I am chairing a subcommittee of the Retrovirus Study Group of the International Committee on Taxonomy of Viruses that is attempting
to find an appropriate name for the retrovirus believed to be the cause of AIDS.
One of the issues that has divided our group concerns the degree to which a name that includes "AIDS" - or even "lymphadenopathy"
- will complicate communication with patients and the public at large about the significance of infection with this agent.
On the one hand, retroviruses have most often been named for the pathological conditions with which they are prominently associated;
"human T-cell leukemia virus" is a familiar example. On the other hand, the term "AIDS" is a particularly
frightening one in current society.
Since we have not arrived at a consensus on a name that avoids disease names, I am writing to solicit the opinions of several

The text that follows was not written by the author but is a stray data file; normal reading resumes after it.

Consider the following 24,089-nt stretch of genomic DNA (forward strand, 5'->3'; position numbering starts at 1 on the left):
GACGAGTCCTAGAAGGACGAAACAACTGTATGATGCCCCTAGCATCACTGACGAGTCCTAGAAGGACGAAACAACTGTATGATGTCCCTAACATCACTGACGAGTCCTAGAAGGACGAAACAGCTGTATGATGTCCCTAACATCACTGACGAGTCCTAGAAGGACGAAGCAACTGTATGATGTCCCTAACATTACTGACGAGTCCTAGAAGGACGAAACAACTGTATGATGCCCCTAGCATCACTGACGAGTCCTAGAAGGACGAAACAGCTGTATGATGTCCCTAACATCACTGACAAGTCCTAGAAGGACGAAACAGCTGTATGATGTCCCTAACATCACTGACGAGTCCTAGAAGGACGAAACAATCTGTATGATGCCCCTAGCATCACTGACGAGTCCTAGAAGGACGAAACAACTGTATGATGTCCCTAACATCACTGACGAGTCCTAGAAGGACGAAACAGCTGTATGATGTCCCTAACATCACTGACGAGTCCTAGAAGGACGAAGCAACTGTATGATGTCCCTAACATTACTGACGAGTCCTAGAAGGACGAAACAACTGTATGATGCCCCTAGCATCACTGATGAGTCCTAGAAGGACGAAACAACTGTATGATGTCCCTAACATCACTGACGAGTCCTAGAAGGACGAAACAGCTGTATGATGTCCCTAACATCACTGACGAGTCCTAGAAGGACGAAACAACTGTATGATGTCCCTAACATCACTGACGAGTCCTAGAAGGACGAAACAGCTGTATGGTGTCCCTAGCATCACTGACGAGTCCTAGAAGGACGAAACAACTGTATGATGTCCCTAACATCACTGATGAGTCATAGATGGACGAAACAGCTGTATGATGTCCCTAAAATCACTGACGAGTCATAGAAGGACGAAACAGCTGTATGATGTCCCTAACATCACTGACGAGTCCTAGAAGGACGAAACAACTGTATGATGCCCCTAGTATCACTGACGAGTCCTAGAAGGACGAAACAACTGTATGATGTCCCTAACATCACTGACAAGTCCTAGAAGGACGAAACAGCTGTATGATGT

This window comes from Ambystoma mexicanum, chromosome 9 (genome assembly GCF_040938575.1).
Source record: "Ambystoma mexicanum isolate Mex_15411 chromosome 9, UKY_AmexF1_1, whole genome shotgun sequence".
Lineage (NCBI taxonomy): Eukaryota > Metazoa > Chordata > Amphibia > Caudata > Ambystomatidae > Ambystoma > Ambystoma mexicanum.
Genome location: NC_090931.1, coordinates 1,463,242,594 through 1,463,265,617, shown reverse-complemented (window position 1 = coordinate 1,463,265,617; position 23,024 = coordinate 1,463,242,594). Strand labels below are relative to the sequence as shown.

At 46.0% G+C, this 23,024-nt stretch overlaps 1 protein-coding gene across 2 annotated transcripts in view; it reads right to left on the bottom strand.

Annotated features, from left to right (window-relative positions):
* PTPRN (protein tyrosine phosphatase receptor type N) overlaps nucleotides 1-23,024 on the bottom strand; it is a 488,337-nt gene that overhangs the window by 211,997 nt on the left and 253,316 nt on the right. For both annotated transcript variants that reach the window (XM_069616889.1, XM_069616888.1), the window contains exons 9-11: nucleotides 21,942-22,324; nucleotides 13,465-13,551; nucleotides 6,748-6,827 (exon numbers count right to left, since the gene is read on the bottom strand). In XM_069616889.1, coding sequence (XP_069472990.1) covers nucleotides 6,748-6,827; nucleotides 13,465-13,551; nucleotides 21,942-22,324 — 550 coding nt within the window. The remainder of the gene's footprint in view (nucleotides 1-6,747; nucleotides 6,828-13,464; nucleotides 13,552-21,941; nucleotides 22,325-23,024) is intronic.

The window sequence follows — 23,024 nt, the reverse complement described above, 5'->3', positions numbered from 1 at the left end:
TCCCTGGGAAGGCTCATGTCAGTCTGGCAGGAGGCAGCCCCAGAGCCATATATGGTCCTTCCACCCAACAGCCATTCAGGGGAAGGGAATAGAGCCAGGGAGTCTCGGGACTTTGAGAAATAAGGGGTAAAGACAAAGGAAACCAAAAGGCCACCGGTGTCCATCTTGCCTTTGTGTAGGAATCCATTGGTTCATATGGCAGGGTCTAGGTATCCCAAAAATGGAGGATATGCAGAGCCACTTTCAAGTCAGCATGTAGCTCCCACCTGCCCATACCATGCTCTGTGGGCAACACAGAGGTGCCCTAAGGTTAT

informed clinicians who care for AIDS patients or are likely to care for individuals with evidence of infection with the
AIDS retrovirus. Is the term "AIDS" to be avoided at all costs? Is it significantly different to tell a patient "You
have been infected with the human AIDS virus, but the vast majority of infected people have not developed the disease"
as opposed to "You have been infected with the XYZ virus, which is thought to be the cause of AIDS even though most infected
people have not developed the disease?" In other words, with the publicity given to AIDS, are euphemisms effective or
will the "XYZ virus" shortly be synonymous with "AIDS virus"? Alternatively, would a name be more acceptable
if it included the term AIDS but was used as an eponym (such as HARV, HALV or HAV)?
Obviously there are other issues - both scientific and political - that affect the outcome of our deliberations but the clinical
problem is a thorny one for us; I would be grateful if you could provide us with your views within the next week or so, to
help bring our work to a speedy conclusion.